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Gone native
chap
nmg

As some of you probably know (and the rest of you probably yet don't, but are about to find out), I'm an Essex boy1. We all have our crosses to bear, you might say. I've not lived in the south-east in over ten years now, and have never suffered from the worst excesses of the Estuary accent (although as ias will attest, I am still incapable of pronouncing the word 'ball' as anything but 'baw', and I frequently lapse and use glottal - or glo'al - stops). Last weekend, we visited my folks in Upminster, and I realised that I was having difficulties understanding the Estuary accent and its accompanying mangled grammar.

A case in point was this: I overheard a conversation between three girls on a train that went something along the lines of "where's this train go?" "it goes Rainham." "are we going Rainham?" and so on, without once using a preposition with a place name. Earlier that same day, I'd heard a man describe where he lived thus: "I live Station Road".

I'd be grateful if one of the south-east folks could comment on whether this really is a widespread dialect feature, since I can't remember it being used that widely when I was younger (that said, my mum's family have used a similar construction, in that they would talk about "going down Basildon" or "going down Pitsea").

1. a debatable point: I grew up in the London Borough of Havering, had an Essex address (and a Romford postcode), and lived in a town with an Underground station. East London or Essex - you decide.


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RM postcode = Not In London. An argument has now been going on for over three years with one person valiantly claiming he's in London and EVERYONE ELSE IN THE WORLD TELLING HIM THE TRUTH. Sorry, troof.

Which underground?

One thing I've noted is people will add a "the" when talking about roads. "I'm going down the Essex Road" rather than "I'm going down Essex Road". Hein? No-one ever says "I'm down the Oxford Street" for godsake.

You also mean "going daaaaaahn Basiwwwwwdun", right? :) Not exclusively Essex, I'd say "I'm going down New Cross tonight" but there is a fair chance I might be putting on a comedy accent. Argh! Perhaps it is an Essex derivation. ARGH.

Having been in a state of Essex-denial for half a decade, I fully sympathise with the poor lad. As for which underground, Upminster, at the end of the District line.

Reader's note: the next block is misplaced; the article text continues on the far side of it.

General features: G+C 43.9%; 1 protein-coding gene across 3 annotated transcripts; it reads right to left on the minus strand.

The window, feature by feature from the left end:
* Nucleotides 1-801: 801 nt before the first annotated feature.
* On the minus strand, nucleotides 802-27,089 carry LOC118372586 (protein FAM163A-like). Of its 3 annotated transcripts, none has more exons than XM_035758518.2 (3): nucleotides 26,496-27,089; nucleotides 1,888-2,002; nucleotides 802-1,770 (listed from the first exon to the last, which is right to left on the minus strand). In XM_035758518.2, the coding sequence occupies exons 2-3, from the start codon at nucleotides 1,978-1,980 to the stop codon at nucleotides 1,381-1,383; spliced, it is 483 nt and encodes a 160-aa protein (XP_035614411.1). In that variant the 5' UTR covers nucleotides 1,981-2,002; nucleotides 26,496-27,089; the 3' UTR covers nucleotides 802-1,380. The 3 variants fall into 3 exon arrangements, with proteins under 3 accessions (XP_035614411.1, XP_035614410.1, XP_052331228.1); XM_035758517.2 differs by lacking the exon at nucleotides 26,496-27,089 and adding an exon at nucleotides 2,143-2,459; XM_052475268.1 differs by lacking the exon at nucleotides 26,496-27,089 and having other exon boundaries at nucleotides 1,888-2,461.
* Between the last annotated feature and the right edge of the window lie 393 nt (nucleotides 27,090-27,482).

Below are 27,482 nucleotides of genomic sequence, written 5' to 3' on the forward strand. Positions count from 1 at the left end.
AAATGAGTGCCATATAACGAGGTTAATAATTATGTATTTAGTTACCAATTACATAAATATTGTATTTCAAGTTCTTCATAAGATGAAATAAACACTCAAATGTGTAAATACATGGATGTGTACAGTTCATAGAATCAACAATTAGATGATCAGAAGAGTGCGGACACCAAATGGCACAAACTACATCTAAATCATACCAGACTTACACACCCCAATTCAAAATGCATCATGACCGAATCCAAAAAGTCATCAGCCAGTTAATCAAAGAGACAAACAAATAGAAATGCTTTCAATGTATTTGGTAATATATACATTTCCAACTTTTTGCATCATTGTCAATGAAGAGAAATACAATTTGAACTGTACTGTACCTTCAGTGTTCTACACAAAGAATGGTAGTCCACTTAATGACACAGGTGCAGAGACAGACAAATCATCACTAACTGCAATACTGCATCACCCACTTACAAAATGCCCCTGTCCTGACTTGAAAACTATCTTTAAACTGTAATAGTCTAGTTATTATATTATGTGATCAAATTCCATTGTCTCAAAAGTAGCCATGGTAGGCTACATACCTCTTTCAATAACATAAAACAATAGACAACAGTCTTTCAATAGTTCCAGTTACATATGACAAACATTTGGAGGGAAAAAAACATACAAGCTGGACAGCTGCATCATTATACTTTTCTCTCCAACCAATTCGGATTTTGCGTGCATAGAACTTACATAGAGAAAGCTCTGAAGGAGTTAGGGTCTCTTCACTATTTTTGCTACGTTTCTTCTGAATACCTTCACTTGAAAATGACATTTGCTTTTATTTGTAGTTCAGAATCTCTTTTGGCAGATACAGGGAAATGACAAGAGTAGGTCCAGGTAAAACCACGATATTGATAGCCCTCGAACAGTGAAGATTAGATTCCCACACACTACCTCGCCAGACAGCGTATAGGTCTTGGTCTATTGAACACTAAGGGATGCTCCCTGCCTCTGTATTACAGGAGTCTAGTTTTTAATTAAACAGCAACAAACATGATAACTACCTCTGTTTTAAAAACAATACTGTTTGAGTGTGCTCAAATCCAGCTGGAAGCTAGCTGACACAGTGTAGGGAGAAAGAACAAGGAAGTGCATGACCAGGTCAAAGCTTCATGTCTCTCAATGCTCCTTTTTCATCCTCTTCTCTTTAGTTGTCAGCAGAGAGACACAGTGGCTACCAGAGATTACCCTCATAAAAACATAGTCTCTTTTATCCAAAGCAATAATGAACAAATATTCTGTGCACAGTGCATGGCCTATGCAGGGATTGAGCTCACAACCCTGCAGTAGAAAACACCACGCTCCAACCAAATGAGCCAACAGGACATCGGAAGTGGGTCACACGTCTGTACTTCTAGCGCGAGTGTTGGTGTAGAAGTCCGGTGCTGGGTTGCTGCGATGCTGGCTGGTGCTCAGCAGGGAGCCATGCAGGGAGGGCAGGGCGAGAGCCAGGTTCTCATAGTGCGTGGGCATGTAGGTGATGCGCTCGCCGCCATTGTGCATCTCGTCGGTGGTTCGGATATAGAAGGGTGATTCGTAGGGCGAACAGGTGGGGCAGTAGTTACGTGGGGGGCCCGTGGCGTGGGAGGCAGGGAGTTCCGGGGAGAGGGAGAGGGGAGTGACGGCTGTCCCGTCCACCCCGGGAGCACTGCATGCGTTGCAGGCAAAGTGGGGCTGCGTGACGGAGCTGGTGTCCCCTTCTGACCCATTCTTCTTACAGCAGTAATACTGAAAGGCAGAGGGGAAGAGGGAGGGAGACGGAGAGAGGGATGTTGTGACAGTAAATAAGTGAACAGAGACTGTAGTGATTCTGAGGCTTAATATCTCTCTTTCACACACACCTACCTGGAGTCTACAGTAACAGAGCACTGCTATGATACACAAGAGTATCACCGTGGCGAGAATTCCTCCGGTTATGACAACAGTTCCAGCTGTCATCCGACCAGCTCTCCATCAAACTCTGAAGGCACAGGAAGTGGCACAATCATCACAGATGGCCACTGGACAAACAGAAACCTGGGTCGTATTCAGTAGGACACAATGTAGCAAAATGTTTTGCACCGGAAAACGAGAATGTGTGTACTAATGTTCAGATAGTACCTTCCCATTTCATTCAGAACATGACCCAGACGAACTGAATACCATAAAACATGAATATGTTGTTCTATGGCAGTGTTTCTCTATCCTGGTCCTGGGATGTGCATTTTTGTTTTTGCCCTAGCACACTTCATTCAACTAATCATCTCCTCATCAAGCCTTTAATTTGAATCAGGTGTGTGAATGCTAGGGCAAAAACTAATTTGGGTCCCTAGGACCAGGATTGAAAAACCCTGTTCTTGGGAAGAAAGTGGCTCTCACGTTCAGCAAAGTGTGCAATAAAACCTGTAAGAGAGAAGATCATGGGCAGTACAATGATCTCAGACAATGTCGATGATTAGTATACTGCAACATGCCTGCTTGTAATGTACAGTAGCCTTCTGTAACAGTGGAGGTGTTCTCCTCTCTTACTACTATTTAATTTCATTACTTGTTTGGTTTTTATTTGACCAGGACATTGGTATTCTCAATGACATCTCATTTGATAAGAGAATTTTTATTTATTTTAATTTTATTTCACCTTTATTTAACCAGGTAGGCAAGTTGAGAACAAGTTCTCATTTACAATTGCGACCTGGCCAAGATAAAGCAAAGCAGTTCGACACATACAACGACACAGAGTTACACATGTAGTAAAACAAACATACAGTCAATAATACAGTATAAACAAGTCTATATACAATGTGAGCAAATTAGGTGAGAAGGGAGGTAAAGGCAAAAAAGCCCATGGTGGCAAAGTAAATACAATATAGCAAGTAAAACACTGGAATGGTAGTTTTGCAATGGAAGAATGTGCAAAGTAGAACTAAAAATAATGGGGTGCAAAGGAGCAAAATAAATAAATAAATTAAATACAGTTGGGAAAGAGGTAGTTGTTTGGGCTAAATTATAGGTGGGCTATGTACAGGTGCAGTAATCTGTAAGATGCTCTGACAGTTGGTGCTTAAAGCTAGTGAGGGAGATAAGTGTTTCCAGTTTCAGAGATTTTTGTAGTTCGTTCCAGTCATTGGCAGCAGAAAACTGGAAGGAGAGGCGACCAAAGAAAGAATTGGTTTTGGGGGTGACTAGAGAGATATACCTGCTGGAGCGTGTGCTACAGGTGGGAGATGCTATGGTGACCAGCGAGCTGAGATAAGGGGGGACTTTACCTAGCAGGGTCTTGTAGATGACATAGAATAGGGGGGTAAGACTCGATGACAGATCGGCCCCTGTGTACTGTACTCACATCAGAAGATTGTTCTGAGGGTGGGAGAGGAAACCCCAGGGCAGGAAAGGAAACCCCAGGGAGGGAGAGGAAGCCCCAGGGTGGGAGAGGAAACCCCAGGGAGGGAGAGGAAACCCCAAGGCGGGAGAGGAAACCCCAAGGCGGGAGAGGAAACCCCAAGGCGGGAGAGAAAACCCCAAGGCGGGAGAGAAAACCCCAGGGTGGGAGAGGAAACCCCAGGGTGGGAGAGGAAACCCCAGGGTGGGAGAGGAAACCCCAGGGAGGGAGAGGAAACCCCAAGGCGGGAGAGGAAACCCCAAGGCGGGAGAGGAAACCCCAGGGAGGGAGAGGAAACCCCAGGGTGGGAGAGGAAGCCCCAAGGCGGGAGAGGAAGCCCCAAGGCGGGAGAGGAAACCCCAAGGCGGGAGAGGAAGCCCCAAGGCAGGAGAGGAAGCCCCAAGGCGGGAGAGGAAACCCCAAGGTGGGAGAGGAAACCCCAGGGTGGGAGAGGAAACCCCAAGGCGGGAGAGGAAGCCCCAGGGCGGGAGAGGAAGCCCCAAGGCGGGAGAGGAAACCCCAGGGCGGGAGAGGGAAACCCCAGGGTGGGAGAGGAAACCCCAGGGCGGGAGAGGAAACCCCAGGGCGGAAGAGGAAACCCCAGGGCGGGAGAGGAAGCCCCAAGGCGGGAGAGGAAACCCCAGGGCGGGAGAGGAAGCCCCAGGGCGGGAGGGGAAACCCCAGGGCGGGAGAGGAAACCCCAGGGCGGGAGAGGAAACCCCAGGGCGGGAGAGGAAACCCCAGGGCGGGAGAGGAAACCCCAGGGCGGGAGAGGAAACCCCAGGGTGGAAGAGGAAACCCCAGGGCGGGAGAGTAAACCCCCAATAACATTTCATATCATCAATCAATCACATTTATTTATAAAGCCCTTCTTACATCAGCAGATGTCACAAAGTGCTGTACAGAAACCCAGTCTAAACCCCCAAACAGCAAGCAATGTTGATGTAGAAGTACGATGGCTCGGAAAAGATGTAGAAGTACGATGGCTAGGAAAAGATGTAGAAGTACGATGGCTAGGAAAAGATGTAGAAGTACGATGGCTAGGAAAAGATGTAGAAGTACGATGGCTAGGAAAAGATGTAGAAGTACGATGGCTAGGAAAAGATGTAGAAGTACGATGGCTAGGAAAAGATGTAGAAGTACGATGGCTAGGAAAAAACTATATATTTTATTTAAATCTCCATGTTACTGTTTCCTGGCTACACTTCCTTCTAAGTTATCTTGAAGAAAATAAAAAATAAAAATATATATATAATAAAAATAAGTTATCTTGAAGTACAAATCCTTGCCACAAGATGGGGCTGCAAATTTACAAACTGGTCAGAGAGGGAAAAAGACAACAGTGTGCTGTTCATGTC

("going daaaaahn Basiwwwdun" isn't exactly right, since no-one born within sight of the Ford Onion says "going". "gaaan", perhaps?)


East London = hell anyway but I've been to a lovely real ale boozer in Chelmsford!

Refer: Sham 69!! "weeee're alll gaaaaaaaaahnnn daaaaahn da paaaaab" (do do do do). Ewe facking panx.

In answer to the debatable point, I'd say Essex - I've lived in New Malden and Wallington, both of which have Surrey addresses, but were under the London boroughs of Kingston and Sutton respectively (and had KT and SM postcodes) and we would say we lived in Surrey. Sounds better than Sarf Lahndon.
I think the preposition dropping is an East London thing, because I don't remember ever hearing it when I lived in the south east.

London:
1. n. The place that is (a) zone 1 or 2, (b) north of the river, and (c) 020 7.
2. n. slang. A place displaying some, but not all, of the above characteristics

To me, that conversation between the girls on the train sounds like parody, the other two pointing out the flaw in the firsts grammar. Whether the preposition was totally absent, or just extraordinarily subsumed into the other words, I'm not sure. My mind keeps on telling "Trouble at t'pit", just to give a different accent where it could seem to be absent, when pronounced.


the hatter

Well that's scary, I also grew up in Romford! There must be a whole tribe of us who don't really talk about our origins. :)

In regards to the accent, I don't remember things being said that way either, except for the 'Pitsea' thing. I go back to Romford at least a couple of times a year to visit family and every time I find myself noticing how worse things have gotten. I swear that they are (de)evolving at a more accelerated rate than the rest of humanity!

I was only born in Romford (Rush Green hospital, naturally) - I grew up in Upminster.


Could've been worse - I might have grown up in Emerson Park.


99% of south-easteners are just like that im sorry to say. It shames me that i live not more than ten minutes walk from those people -.-

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